[19] Durga Das Basu, Introduction to the Constitution of India, 19th ed. Reprint (Nagpur: Wadhwa and Company, Law Publishers, 2003), 27.
[20] Pannalal Dhar, India and Her Domestic Problems: Religion State and Secularism (Calcutta: Punthi- Pustak, 1993), p. 63. The author of the book purposely used small ‘m’ for Muslims. [21] M.S. Golwalkar, Bunch of Thoughts, 3rd ed., Reprint (Bangalore: Sahitya Sindhu Prakashan, 2000), p. 162.
 [22] Durga Das Basu, Introduction to the Constitution of India, pp. 116-117.
[23] Meera Nanda, The Wrongs of the religious Right: Reflections on Science, Secularism and Hindutva (Haryana: Three Essays, 2005), p. 61.
[24] Pannalal Dhar, India and Her Domestic Problems: Religion State and Secularism,p. 80.  
[25] A.G. Noorani, “Fractured Democracies,” Frontline (December 1, 2006):84.
[26] Pannalal Dhar, India and Her Domestic Problems: Religion State and Secularism, p. 80.
[27] Neera Chandhoke, Beyond Secularism, the rights of Religious Minorities, 50.
[28] Pannalal Dhar, India and Her Domestic Problems: Religion State and Secularism, 56. 
[29]E. C. Bhatty,  “Religious Minorities and the Secular State,” in Religious Freedom, editedby J.R. Chandran, and M. M. Thomas, (Bangalore: The Committee for Literature on Social Concerns, 1956), p. 74.
[30] E. C. Bhatty,  “Religious Minorities and the Secular State,” in Religious Freedom, p.74.
[31] P.N. Sapru, “Religious Freedom and Civil Liberties,” in Religious Freedom, edited by J.R. Chandran, and M. M. Thomas, (Bangalore: The Committee for Literature on Social Concerns, 1956), p. 5.
[32] E. C. Bhatty,  “Religious Minorities and the Secular State,” in Religious Freedom, p. 77.
[33] M.P. Raju, Religious Conversion: Legal Implications (Delhi: Media House,1999), p. 34 .    
[34] E. C. Bhatty,  “Religious Minorities and the Secular State,” in Religious Freedom, p. 86.
[35] Sunita Gangwal, Minorities in India: A Study in Communal Process and Individual Rights
(Jaipur: Arihant Publishing House, 1995), p.187.
[36] Sunita Gangwal, Minorities in India: A Study in Communal Process and Individual Rights,p.187.
[37] Sunita Gangwal, Minorities in India: A Study in Communal Process and Individual Rights, p.187.
[38] Sunita Gangwal, Minorities in India: A Study in Communal Process and Individual Rights, p.187.
[39] Sunita Gangwal, Minorities in India: A Study in Communal Process and Individual Rights,p.188.
[40] Donald Eugene smith, Religion and Political Development,  p. xii.
[41] Donald Eugene smith, Religion and Political Development,  p. 6.
[42] Donald Eugene smith, Religion and Political Development, p. 7.
[43] Donald Eugene smith, Religion and Political Development,  p. 124.
[44] Donald Eugene smith, Religion and Political Development, p. 127.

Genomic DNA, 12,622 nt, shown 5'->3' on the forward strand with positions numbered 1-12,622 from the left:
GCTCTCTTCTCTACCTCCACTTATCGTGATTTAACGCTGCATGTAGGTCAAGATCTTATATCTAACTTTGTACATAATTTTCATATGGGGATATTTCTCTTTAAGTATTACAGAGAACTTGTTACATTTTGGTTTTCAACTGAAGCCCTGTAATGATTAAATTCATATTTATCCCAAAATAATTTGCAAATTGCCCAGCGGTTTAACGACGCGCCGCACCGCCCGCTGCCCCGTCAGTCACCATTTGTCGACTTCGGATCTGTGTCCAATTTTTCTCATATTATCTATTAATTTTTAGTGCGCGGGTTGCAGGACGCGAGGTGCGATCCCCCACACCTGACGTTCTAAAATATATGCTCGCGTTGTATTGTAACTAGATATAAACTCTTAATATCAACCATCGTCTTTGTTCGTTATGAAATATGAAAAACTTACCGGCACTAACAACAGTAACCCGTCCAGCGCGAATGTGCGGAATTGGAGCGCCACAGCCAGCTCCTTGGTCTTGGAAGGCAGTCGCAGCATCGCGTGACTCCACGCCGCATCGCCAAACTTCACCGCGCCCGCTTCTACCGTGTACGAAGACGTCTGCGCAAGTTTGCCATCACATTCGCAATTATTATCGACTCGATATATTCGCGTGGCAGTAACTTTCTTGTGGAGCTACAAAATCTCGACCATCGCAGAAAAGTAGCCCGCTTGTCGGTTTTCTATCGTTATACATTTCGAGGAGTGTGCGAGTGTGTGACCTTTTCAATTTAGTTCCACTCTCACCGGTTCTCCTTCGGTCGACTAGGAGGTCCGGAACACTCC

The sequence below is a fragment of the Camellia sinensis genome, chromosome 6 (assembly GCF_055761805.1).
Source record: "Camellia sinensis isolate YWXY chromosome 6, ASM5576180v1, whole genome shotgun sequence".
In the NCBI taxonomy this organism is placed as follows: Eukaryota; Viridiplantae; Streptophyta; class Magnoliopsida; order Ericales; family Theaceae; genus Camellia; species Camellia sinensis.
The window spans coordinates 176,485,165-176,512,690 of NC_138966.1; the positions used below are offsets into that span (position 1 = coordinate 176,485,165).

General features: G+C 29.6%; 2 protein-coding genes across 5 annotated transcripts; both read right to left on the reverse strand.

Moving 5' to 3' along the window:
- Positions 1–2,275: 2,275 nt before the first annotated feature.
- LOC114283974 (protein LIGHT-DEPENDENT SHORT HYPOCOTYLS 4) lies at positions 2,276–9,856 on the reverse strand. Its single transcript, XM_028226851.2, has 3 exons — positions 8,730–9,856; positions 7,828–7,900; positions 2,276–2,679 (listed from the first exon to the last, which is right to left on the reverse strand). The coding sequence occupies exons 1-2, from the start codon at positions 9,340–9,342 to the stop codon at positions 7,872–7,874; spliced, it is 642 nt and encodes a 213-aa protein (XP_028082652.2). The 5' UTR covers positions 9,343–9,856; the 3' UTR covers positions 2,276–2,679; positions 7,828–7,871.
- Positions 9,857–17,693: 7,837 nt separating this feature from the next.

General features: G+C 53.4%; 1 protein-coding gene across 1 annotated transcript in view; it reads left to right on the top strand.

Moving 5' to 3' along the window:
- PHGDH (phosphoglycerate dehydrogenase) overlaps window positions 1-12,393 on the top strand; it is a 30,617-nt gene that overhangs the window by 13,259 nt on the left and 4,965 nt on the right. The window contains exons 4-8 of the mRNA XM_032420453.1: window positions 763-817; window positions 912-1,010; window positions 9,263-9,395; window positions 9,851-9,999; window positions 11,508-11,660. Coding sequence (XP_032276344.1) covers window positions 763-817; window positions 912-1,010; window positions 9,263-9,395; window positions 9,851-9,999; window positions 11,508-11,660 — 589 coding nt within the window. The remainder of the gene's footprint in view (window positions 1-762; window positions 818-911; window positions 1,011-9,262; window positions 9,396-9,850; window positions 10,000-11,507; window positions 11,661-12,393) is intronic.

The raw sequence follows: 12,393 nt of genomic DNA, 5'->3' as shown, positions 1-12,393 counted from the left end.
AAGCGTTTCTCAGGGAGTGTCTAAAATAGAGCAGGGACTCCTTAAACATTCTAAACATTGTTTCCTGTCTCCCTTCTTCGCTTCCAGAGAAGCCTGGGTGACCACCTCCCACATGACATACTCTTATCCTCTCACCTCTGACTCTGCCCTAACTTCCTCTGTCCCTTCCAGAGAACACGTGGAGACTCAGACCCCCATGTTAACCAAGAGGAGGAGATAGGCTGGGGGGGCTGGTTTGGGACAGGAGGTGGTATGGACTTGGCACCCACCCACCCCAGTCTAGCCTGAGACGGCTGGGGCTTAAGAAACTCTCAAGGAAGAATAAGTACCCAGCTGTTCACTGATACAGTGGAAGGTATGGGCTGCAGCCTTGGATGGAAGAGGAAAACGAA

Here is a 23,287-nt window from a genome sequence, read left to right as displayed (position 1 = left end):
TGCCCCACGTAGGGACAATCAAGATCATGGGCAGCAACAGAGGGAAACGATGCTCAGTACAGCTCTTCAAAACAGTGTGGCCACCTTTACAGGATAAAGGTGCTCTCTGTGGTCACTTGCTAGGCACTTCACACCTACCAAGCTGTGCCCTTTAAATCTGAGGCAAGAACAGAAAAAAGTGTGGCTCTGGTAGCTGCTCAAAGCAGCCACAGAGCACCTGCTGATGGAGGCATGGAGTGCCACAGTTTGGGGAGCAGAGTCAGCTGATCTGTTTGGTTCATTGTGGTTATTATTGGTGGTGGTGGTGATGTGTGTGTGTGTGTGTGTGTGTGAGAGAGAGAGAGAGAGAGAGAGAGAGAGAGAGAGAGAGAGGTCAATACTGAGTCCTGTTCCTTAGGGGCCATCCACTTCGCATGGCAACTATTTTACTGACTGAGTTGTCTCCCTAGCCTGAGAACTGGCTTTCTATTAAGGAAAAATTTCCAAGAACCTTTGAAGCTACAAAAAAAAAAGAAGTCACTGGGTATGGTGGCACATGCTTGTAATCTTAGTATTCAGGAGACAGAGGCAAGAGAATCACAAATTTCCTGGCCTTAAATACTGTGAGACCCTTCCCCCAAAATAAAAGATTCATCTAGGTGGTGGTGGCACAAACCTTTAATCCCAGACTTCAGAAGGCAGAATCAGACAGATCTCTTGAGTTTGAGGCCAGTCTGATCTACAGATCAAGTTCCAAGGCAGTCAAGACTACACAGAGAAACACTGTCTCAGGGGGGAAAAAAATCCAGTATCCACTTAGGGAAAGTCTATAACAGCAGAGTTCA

[45] Donald Eugene smith, Religion and Political Development,  p. 128.
[46] Donald Eugene smith, Religion and Political Development,  p. 132.
[47] Donald Eugene smith, Religion and Political Development,  p. 136.
[48] Donald Eugene smith, Religion and Political Development, p. 136.
[49] Donald Eugene smith, Religion and Political Development, p. 144.
[50] Donald Eugene smith, Religion and Political Development, p. 145.
[51] Donald Eugene smith, Religion and Political Development, p. 145.
[52] Donald Eugene smith, Religion and Political Development, p. 147.
[53] Donald Eugene smith, Religion and Political Development,pp. 148-49.
[54] Donald Eugene smith, Religion and Political Development, p. 157.
[55] M.T. Cherian, Hindutva Agenda and Minority Rights: A Christian Response (Bangalore: Centre
 for Contemporary Christianity, 2007), p.98.
[56] M.T. Cherian, Hindutva Agenda and Minority Rights: A Christian Response, p.99.
[57] M.T. Cherian, Hindutva Agenda and Minority Rights: A Christian Response, p.99.
[58] M.T. Cherian, Hindutva Agenda and Minority Rights: A Christian Response, p.100.
[59] M.T. Cherian, Hindutva Agenda and Minority Rights: A Christian Response, p.105.
[60] M.T. Cherian, Hindutva Agenda and Minority Rights: A Christian Response, p.106.
[61] M.T. Cherian, Hindutva Agenda and Minority Rights: A Christian Response, p.108.
[62] M.T. Cherian, Hindutva Agenda and Minority Rights: A Christian Response, p.110.
[63] M.T. Cherian, Hindutva Agenda and Minority Rights: A Christian Response, p.112.
[64] Aditya Nigam, The Insurrection of Little Selves: The Crisis of Secular- Nationalism in India (New Delhi: Oxford University Press, 2006), p.38.
[65]Aditya Nigam, The Insurrection of Little Selves: The Crisis of Secular- Nationalism in India, p.38.
[66]Aditya Nigam, The Insurrection of Little Selves: The Crisis of Secular- Nationalism in India, p.38.
[67]Aditya Nigam, The Insurrection of Little Selves: The Crisis of Secular- Nationalism in India, p.69.
[68] Donald Eugene smith, Religion and Political Development, p. 92.
[69] M.T. Cherian, Hindutva Agenda and Minority Rights: A Christian Response, p.121.